RaveThe Spectator (UK)... a magical book of exhilarating complexity, the story of blood, bird shit, tears and hope ... Featherhood is a book that swoops and soars with a luminosity of language worn with the lightness of a gossamer wing, a book filled with scenes of semi-hallucinogenic beauty in which an arrival in a forest carpeted with ‘sweetly scented chamomile’ causes footsteps to ‘bruise aroma from the leaves’ and where a magician’s ‘near-invisible spider-silk thread charms notes from thin air’. Written with heart-stopping honesty, this is a book of unspooling secrets which shock, challenge and make you laugh aloud; one in which a bird’s bluebottle-and-beetle birthday cake is at once ‘strangely beautiful and stomach churningly foul’, and where even the gory, moving immediacy of death demonstrates the omnipresent fight for survival ... Featherhood challenges our perception of creatures of the wild, celebrates the certainties of romantic commitment and prompts a profound reconsidering of the nature of patriarchal love.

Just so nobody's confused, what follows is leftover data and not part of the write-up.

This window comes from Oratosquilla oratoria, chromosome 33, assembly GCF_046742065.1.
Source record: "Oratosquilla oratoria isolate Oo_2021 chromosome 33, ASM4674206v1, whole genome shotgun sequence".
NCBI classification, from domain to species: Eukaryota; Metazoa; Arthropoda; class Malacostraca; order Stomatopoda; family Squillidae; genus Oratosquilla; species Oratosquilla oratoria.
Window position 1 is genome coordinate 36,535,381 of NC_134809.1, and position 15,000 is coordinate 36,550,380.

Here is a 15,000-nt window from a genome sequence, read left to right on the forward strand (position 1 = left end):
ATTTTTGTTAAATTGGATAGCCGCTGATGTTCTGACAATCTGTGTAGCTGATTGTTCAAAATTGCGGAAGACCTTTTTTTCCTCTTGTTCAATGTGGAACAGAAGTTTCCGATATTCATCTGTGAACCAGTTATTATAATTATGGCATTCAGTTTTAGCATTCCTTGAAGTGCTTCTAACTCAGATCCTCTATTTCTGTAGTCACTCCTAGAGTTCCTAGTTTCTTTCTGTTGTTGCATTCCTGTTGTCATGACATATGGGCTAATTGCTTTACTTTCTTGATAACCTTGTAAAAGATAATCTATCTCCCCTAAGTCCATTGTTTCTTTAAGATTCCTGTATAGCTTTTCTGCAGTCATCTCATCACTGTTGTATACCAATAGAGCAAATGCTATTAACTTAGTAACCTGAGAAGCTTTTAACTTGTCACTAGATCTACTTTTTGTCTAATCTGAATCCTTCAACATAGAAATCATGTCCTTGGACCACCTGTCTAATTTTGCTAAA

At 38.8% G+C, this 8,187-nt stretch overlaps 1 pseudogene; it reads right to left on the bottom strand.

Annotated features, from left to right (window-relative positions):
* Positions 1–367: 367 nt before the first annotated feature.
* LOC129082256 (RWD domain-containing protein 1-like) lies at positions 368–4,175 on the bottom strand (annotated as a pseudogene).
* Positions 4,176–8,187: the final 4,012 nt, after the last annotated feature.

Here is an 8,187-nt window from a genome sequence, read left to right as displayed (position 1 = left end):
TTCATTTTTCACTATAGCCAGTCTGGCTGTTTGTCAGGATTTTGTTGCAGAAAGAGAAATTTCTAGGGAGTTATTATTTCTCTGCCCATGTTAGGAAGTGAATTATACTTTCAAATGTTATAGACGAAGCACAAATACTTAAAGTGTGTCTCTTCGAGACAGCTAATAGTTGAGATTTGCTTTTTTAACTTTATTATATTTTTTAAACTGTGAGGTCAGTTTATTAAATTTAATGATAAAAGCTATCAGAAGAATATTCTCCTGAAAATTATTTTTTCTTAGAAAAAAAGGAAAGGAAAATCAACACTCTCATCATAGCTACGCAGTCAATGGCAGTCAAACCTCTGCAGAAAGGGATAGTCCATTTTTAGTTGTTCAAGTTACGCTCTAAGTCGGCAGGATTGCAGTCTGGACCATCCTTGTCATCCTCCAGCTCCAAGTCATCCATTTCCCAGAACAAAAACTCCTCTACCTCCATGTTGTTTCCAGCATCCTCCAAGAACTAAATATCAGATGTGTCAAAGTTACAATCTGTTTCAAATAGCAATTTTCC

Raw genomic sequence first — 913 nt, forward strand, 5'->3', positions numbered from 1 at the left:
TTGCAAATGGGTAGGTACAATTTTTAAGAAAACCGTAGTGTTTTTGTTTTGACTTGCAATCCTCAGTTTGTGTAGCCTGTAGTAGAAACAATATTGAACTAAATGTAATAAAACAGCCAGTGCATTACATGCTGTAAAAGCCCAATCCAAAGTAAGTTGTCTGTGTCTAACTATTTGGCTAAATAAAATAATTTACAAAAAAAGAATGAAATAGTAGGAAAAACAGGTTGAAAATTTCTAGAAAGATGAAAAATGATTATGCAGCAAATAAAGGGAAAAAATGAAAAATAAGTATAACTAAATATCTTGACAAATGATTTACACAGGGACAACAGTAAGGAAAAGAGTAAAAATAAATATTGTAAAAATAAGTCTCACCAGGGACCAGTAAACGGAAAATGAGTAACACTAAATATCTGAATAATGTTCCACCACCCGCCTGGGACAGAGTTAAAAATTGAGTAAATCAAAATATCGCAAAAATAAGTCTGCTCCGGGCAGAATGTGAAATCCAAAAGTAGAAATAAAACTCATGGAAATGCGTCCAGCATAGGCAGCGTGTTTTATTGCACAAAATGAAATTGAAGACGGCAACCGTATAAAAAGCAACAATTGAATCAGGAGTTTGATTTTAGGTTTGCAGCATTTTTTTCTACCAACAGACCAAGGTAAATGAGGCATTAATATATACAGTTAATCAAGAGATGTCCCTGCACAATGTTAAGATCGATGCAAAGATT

RaveThe Spectator (UK)Once in a while, just at the right moment, a truly gorgeous real-life love story appears out of the blue, or in this case...the wonderful (and superlatively edited) seat-of-the-pants romance of Eileen Alexander and fellow Cambridge student Gershon Ellenbogen ... Never far from quoting her favorite poets, among them Donne, Wordsworth and Shakespeare, Eileen has an insatiable eye for funny stories amid the strange circumstances of war. There are echoes of intimate, Mitfordian shorthand—‘mollicking’ stands for kissing, ‘wantonness’ for copulation and ‘wild oats’ describes those who are rather too free with their favors—and a touch of the self-deprecating, self-doubting Bridget Jones about her. Putting her foot in it with her out-spoken grittiness, an Emma Woodhouse is also at work here as Eileen relishes, encourages and prudishly disapproves of romances that acquire a peculiar concentration during wartime lockdown ... during the earthquake of war and at other moments of national catastrophe when loneliness, fear and uncertainty can bring despair, flares of hope and Eileen’s discovery of the ‘core of warm serenity’ found in letters, in reciprocated love and within inspirational people can reverse the mood. These are such letters, theirs was such a love and Eileen Alexander such a delicious inspiration.